Off the beaten track – hiking in Sarek

Sarek national park is located in the Swedish part of Lapland to the north of the Arctic Circle. Although (or should I say because?) I had visited the area already last year I returned this year to walk a different route and spend again two weeks in one of the most remote areas of Europe. With this article I want to give you some background information on my hike, my motivation and practical aspects.


This is a question that many people ask me. Well, there’s actually a lot of reasons why not to go hiking in Sarek:

  • Rough weather – among the most rainy areas in Sweden
  • No marked hiking trails – often no trails at all
  • No accommodations, no re-supply – you have to carry everything yourself.
  • You may encounter streams that are hard and dangerous to cross.
  • Rough terrain means strenuous hiking (while carrying a heavy load)
  • No mobile phone coverage – reaching the next emergency phone may require days of hiking

If you are not put off by those aspects, are aware of the dangers and have experience in multi-day hikes it is an awesome place to go:

  • Almost untouched nature and real wilderness (almost because the area has been used by the local natives – the Sami – for centuries as grazing ground for their reindeer)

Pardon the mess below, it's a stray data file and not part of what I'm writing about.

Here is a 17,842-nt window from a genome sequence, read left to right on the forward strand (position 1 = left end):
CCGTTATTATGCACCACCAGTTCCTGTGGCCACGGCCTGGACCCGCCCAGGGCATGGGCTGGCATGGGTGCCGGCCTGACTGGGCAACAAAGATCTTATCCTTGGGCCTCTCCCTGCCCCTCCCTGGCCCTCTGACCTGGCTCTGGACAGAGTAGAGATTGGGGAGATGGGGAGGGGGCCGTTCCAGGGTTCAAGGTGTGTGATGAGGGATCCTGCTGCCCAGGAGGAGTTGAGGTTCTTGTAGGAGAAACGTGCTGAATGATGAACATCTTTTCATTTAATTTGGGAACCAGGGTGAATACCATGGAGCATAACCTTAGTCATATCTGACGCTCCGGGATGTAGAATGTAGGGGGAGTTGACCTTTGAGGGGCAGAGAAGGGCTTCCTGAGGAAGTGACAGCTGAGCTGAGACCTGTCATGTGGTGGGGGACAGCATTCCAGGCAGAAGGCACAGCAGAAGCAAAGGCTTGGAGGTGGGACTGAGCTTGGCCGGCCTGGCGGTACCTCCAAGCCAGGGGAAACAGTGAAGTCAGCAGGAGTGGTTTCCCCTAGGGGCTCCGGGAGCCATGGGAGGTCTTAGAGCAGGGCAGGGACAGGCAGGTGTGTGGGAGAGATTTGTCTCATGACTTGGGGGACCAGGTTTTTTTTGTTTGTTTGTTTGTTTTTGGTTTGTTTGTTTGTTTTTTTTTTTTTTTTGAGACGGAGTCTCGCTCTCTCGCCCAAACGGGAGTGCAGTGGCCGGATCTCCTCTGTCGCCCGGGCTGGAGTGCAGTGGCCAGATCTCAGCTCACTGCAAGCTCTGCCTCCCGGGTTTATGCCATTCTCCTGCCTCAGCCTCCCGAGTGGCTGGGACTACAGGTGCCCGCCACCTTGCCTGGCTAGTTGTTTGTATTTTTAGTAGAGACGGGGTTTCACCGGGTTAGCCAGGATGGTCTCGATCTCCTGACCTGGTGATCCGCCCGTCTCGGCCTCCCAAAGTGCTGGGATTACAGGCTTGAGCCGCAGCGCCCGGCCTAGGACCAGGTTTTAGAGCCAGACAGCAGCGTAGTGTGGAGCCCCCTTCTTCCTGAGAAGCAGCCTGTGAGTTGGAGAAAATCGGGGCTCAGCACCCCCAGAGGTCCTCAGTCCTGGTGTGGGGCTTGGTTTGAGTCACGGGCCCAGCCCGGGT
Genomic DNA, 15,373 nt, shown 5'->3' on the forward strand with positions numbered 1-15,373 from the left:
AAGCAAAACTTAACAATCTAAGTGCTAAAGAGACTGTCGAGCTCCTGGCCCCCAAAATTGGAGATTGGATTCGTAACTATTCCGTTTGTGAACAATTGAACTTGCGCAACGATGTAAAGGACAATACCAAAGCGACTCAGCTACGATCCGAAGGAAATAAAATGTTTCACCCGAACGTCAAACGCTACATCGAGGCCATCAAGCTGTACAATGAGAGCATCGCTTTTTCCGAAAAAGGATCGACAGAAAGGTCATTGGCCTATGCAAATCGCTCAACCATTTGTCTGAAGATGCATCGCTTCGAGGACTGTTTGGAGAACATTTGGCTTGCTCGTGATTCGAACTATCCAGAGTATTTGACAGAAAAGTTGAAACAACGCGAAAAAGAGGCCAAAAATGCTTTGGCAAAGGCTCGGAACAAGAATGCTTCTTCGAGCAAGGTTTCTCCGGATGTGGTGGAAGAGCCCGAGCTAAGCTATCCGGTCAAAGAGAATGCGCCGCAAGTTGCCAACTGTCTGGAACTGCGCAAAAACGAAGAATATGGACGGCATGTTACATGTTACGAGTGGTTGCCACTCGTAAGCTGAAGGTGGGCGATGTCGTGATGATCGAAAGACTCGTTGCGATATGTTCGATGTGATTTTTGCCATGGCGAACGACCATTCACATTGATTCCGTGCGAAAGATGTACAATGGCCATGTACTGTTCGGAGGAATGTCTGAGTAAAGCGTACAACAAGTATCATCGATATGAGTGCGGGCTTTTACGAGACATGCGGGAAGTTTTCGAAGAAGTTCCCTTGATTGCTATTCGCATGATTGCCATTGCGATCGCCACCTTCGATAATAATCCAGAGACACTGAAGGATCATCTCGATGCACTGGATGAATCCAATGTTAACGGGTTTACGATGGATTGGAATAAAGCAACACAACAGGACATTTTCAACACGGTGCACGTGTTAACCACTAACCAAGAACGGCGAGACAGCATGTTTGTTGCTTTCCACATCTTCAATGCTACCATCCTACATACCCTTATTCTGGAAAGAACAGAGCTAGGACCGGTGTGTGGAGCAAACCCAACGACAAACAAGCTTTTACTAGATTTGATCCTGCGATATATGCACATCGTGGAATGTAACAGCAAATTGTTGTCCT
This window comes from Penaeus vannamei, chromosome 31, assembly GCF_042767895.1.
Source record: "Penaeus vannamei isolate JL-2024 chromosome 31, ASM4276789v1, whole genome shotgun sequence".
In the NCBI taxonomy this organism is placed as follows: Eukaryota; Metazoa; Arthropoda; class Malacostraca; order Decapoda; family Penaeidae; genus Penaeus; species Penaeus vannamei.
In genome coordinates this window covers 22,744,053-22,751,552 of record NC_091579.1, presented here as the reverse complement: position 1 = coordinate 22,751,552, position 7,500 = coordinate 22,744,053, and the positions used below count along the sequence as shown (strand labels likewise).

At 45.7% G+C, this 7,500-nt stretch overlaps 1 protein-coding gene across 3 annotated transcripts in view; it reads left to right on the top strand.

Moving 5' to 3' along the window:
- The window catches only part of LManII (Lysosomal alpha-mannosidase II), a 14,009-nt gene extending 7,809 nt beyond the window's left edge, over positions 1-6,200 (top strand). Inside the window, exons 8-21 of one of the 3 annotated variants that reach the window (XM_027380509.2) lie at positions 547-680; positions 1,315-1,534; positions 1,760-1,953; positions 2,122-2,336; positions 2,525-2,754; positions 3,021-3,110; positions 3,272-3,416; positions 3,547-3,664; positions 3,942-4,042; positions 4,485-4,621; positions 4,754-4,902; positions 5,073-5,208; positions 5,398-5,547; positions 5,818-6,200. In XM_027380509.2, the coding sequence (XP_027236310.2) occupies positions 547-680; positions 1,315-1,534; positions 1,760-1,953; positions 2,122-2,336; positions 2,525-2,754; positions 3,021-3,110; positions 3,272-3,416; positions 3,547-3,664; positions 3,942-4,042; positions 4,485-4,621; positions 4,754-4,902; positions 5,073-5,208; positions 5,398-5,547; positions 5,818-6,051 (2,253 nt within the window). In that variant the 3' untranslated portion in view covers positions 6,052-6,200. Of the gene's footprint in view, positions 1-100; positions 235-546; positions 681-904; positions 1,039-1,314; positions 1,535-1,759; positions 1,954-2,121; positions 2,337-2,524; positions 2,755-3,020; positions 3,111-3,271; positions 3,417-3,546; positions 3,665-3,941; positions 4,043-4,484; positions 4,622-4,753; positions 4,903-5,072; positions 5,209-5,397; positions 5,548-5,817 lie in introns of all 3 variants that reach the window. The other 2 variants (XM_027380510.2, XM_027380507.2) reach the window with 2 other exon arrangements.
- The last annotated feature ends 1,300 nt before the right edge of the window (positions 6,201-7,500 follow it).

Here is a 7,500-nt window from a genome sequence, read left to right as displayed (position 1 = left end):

• Landscape rich in variety (mountains, rivers, lakes, forests, glaciers)
  • Few visitors – you may not encounter other hikers for days
  • Countless possibilities for your own custom route with varying degrees of difficulty and many interesting summits
  • Ever-changing light – an eldorado for photographers

Last year’s trip left such an impression with me that I decided to return this year. Now that I am reviewing the pictures of my recent hike, I know for sure that I will return again. There is so much left to explore and even the places I know already will look distinct in different light or weather, or seen from a different angle.

Preparations and planning

A longer hike in remote areas such as Sarek requires careful planning and preparation. After the decision about the region you need to get information on how to get there and when. The summers are short in Lapland and if you want to hike and not ski there are only few months left: June, July, August and September. June however is a bit early for the mountains as the snowmelt is still in progress and most rivers will have high water levels making fording difficult. Of the remaining period I opted for the end of August/beginning of September. The advantages are that there are only few or no midges left and the risk of snow is still low. In addition, you can expect lower water levels if it is not too rainy.